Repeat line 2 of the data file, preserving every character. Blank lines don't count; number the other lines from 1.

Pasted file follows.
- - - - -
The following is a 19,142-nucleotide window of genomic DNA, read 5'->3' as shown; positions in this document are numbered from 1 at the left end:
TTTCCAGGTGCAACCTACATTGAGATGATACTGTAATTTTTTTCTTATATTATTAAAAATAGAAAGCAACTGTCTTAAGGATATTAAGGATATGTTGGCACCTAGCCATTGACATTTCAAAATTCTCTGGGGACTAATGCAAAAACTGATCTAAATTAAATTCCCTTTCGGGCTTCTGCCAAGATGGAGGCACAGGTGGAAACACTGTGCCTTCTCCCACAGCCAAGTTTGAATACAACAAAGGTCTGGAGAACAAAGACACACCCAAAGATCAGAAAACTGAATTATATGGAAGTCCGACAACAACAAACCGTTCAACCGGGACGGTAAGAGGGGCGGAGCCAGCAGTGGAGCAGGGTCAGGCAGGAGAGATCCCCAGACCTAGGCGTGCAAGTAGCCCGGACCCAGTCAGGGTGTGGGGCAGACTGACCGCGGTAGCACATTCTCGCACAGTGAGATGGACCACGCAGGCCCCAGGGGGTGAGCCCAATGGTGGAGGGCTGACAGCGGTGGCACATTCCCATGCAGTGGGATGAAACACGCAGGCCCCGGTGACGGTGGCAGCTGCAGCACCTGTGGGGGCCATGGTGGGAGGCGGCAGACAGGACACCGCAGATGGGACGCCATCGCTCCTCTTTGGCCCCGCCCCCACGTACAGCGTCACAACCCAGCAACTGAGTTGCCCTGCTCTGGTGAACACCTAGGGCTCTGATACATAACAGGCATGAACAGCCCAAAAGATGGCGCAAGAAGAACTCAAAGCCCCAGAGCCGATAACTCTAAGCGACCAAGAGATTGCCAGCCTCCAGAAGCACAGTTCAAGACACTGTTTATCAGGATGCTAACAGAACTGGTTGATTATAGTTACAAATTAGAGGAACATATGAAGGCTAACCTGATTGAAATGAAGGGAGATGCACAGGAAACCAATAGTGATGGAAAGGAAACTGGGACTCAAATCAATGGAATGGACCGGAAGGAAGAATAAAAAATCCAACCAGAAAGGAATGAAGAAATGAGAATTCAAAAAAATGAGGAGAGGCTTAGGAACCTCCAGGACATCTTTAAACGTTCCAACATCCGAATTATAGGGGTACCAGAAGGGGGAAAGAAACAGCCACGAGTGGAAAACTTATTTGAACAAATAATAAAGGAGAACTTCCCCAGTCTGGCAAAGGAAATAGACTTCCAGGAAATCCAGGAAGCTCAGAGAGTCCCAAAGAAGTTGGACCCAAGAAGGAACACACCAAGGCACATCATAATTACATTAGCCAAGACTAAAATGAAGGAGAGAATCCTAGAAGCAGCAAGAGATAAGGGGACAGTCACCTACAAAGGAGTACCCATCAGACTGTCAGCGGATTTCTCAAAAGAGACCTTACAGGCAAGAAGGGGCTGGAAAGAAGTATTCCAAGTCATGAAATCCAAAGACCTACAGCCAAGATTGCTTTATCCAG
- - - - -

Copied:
TTTCCAGGTGCAACCTACATTGAGATGATACTGTAATTTTTTTCTTATATTATTAAAAATAGAAAGCAACTGTCTTAAGGATATTAAGGATATGTTGGCACCTAGCCATTGACATTTCAAAATTCTCTGGGGACTAATGCAAAAACTGATCTAAATTAAATTCCCTTTCGGGCTTCTGCCAAGATGGAGGCACAGGTGGAAACACTGTGCCTTCTCCCACAGCCAAGTTTGAATACAACAAAGGTCTGGAGAACAAAGACACACCCAAAGATCAGAAAACTGAATTATATGGAAGTCCGACAACAACAAACCGTTCAACCGGGACGGTAAGAGGGGCGGAGCCAGCAGTGGAGCAGGGTCAGGCAGGAGAGATCCCCAGACCTAGGCGTGCAAGTAGCCCGGACCCAGTCAGGGTGTGGGGCAGACTGACCGCGGTAGCACATTCTCGCACAGTGAGATGGACCACGCAGGCCCCAGGGGGTGAGCCCAATGGTGGAGGGCTGACAGCGGTGGCACATTCCCATGCAGTGGGATGAAACACGCAGGCCCCGGTGACGGTGGCAGCTGCAGCACCTGTGGGGGCCATGGTGGGAGGCGGCAGACAGGACACCGCAGATGGGACGCCATCGCTCCTCTTTGGCCCCGCCCCCACGTACAGCGTCACAACCCAGCAACTGAGTTGCCCTGCTCTGGTGAACACCTAGGGCTCTGATACATAACAGGCATGAACAGCCCAAAAGATGGCGCAAGAAGAACTCAAAGCCCCAGAGCCGATAACTCTAAGCGACCAAGAGATTGCCAGCCTCCAGAAGCACAGTTCAAGACACTGTTTATCAGGATGCTAACAGAACTGGTTGATTATAGTTACAAATTAGAGGAACATATGAAGGCTAACCTGATTGAAATGAAGGGAGATGCACAGGAAACCAATAGTGATGGAAAGGAAACTGGGACTCAAATCAATGGAATGGACCGGAAGGAAGAATAAAAAATCCAACCAGAAAGGAATGAAGAAATGAGAATTCAAAAAAATGAGGAGAGGCTTAGGAACCTCCAGGACATCTTTAAACGTTCCAACATCCGAATTATAGGGGTACCAGAAGGGGGAAAGAAACAGCCACGAGTGGAAAACTTATTTGAACAAATAATAAAGGAGAACTTCCCCAGTCTGGCAAAGGAAATAGACTTCCAGGAAATCCAGGAAGCTCAGAGAGTCCCAAAGAAGTTGGACCCAAGAAGGAACACACCAAGGCACATCATAATTACATTAGCCAAGACTAAAATGAAGGAGAGAATCCTAGAAGCAGCAAGAGATAAGGGGACAGTCACCTACAAAGGAGTACCCATCAGACTGTCAGCGGATTTCTCAAAAGAGACCTTACAGGCAAGAAGGGGCTGGAAAGAAGTATTCCAAGTCATGAAATCCAAAGACCTACAGCCAAGATTGCTTTATCCAG